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Constrained Optimization Proof

  1. Feb 10, 2012 #1
    1. The problem statement, all variables and given/known data
    optim4.JPG


    2. Relevant equations
    Constrined optimzation


    3. The attempt at a solution
    ("o" means dot product)
    Let M={x|Ax=c} and f(x)=(1/2)x o Qx - b o x
    Suppose x0 is a local min point.
    Suppose, on the contrary, that x0 is NOT a global min point. Then there must exist a point x1 s.t. f(x1)<f(X0).

    Let x(s) = (1-s)x0 + s x1, s is any real number.
    x(0)=x0, x(1)=x1
    Let φ(s)=f(x(s)), s is any real number. Then φ has a local min at s=0.
    => φ'(0)=0 and φ''(0)≥0 (1st and 2nd order necessary conditions for a local min)

    By chain rule, 0 = φ'(0) = x1 o Qx0 - x0 o Qx0 - b o (x1-x0)
    and 0 ≤ φ''(0) = x1 o Qx1 - x1 o Qx0 - x0 o Qx1 + x0 o Qx0
    and I'm stuck here...how can I arrive at a contradiction from here? I tried adding them to get φ'(0)+φ''(0)≥0, but it doesn't seem to help.

    Any help would be much appreciated!
     
  2. jcsd
  3. Feb 11, 2012 #2
    Am I on the right track by adding φ'(0)+φ''(0)≥0? If not, can someone give me some hints on what to do next? It does not seem to lead to a contradiction.

    Thanks.
     
  4. Feb 11, 2012 #3
    By the way, I would like to clarify that A and Q are matrices and x is some point in Rd (in case you are confused with the question).
     
  5. Feb 11, 2012 #4

    Ray Vickson

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    The fact that you are restricting yourself to an affine feasible set is crucial. You need to think about what happens when you project x down onto the feasible set. For example, assuming the matrix A is mxn with m < n and full row rank, the feasible set is an (n-m)-dimensional hyperplane, and within that hyperplane you can choose a basis consisting of (n-m) vectors, then write the objective a quadratic in the (n-m) coefficients in the expansion of x in terms of that basis. You then have an unconstrained problem in fewer dimensions, and you are assuming you have a local minimum. I won't say any more, but just give a simple example to show what is happening.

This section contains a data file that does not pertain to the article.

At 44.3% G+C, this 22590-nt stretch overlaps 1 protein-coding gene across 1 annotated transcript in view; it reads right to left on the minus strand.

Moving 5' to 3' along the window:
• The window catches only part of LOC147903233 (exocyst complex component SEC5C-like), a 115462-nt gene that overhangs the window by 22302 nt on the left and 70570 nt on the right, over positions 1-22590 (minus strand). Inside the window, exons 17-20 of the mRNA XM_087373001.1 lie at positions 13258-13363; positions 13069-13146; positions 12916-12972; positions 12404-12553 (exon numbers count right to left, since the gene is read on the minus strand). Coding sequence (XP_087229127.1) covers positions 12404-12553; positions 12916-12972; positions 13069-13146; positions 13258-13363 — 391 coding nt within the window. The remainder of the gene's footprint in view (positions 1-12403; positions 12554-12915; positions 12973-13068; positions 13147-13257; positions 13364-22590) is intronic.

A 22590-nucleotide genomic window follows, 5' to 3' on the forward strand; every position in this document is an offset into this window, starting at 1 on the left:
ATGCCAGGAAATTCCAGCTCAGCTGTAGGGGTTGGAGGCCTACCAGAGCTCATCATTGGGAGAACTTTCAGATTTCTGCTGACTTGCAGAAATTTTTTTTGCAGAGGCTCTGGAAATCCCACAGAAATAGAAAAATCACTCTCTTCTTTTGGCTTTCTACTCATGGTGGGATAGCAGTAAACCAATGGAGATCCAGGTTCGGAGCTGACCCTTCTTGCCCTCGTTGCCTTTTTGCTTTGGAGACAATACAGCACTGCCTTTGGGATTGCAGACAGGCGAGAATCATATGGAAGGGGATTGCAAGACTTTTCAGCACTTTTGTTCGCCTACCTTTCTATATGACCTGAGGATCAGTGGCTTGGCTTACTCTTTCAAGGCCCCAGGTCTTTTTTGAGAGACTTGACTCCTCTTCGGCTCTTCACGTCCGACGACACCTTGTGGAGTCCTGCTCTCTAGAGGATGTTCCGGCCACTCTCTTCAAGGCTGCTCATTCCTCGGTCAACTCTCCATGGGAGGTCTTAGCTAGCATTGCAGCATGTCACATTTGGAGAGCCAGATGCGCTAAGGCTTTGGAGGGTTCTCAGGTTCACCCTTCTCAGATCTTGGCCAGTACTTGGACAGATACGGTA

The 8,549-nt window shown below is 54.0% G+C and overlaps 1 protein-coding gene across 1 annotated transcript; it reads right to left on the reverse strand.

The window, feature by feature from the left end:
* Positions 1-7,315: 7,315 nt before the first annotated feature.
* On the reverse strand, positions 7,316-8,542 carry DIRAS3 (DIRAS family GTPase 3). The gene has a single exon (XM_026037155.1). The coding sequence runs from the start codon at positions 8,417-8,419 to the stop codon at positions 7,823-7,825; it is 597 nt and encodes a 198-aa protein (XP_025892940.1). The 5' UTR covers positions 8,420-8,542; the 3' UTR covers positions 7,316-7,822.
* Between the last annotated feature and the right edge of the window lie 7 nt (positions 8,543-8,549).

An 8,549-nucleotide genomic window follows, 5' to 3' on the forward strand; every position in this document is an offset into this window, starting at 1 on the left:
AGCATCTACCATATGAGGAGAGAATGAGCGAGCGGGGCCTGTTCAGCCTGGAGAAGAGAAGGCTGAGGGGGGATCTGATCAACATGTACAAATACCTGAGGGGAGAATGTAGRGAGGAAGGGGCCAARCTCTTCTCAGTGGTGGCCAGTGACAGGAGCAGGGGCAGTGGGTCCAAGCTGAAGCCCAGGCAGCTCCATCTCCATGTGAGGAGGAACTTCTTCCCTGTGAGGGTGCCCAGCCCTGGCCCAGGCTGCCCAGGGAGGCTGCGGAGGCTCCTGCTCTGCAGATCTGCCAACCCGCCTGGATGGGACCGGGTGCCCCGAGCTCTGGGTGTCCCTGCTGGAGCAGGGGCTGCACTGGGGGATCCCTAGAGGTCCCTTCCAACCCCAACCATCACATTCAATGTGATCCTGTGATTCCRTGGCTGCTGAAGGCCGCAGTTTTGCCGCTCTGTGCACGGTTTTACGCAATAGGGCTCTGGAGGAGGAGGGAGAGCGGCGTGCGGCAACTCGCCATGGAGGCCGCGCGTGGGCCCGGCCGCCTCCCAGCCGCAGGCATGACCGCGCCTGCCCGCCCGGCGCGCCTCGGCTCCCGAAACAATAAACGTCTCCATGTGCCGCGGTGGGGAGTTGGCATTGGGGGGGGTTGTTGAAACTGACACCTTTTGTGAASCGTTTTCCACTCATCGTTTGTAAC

Suppose we want to minimize f(x1,x2) = 2x1^2 - x2^2, (a non-convex function) over the line L: x1 - x2 = 0. A basis for feasible points is the vector (1,1), and any feasible x has the form (t,t), t in R. For such points the objective is f_L(t) = t^2, which certainly is a convex function.

    RGV
     
    Last edited: Feb 11, 2012
  6. Feb 11, 2012 #5
    I'm sorry, but I don't understand the point you're making in relation to this proof.

    So I've shown that
    0 = φ'(0) = x1 o Qx0 - x0 o Qx0 - b o (x1-x0)
    and 0 ≤ φ''(0) = x1 o Qx1 - x1 o Qx0 - x0 o Qx1 + x0 o Qx0

    => φ'(0)+φ''(0)≥0

    I think from here I need to show that f(x1)-f(X0)≥0. This would be a contradiction.
    But the problem is that the expression for φ'(0)+φ''(0) is a mess and doesn't seem to simplify to f(x1)-f(X0). What else can I do from here?

    Thanks.
     
    Last edited: Feb 11, 2012
  7. Feb 11, 2012 #6

    Ray Vickson

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    I was ignoring your proof and going back to first principles. The point is: the constraint is absolutely crucial. Just look at the little example I gave.

    RGV
     
  8. Feb 12, 2012 #7
    OK, surely without the constriant the statement can be false. But we are given that the constraint IS to be satisfied in this situation, and asked to PROVE that local min => global min under these assumptions.

    So I struggled for another day...still can't get the proof to work. :frown:

    Would someone be nice enough to help me out with the proof? Any input/comments/hints is appreciated!
     
  9. Feb 12, 2012 #8
    0 = φ'(0) = x1 o Qx0 - x0 o Qx0 - b o (x1-x0)
    and 0 ≤ φ''(0) = x1 o Qx1 - x1 o Qx0 - x0 o Qx1 + x0 o Qx0

    => φ'(0)+φ''(0)≥0

    I think from here I need to show that f(x1)-f(x0)≥0. (which is a contradiction)


    Will a Taylor expansion work? But the problem is I think this will introduce a remainder term...how can I get rid of the remainder?
     
  10. Feb 12, 2012 #9

    Ray Vickson

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    I think that I have given all the help/hints allowed by Forum rules.

    RGV
     
  11. Feb 12, 2012 #10
    Let M={x|Ax=c} and f(x)=(1/2)x o Qx - b o x.
    I think you're suggesting there is an eaiser way to do the proof and I should probably discard my method? So I think you're suggesting that f: M->R is a convex function. But how can this be rigorously proved?

    Now A is not necessarily invertible, in fact A is not even necessarily a square matrix, so we can't solve for x in Ax=c by taking inverse, and plug it into f(x).

    Thanks.
     
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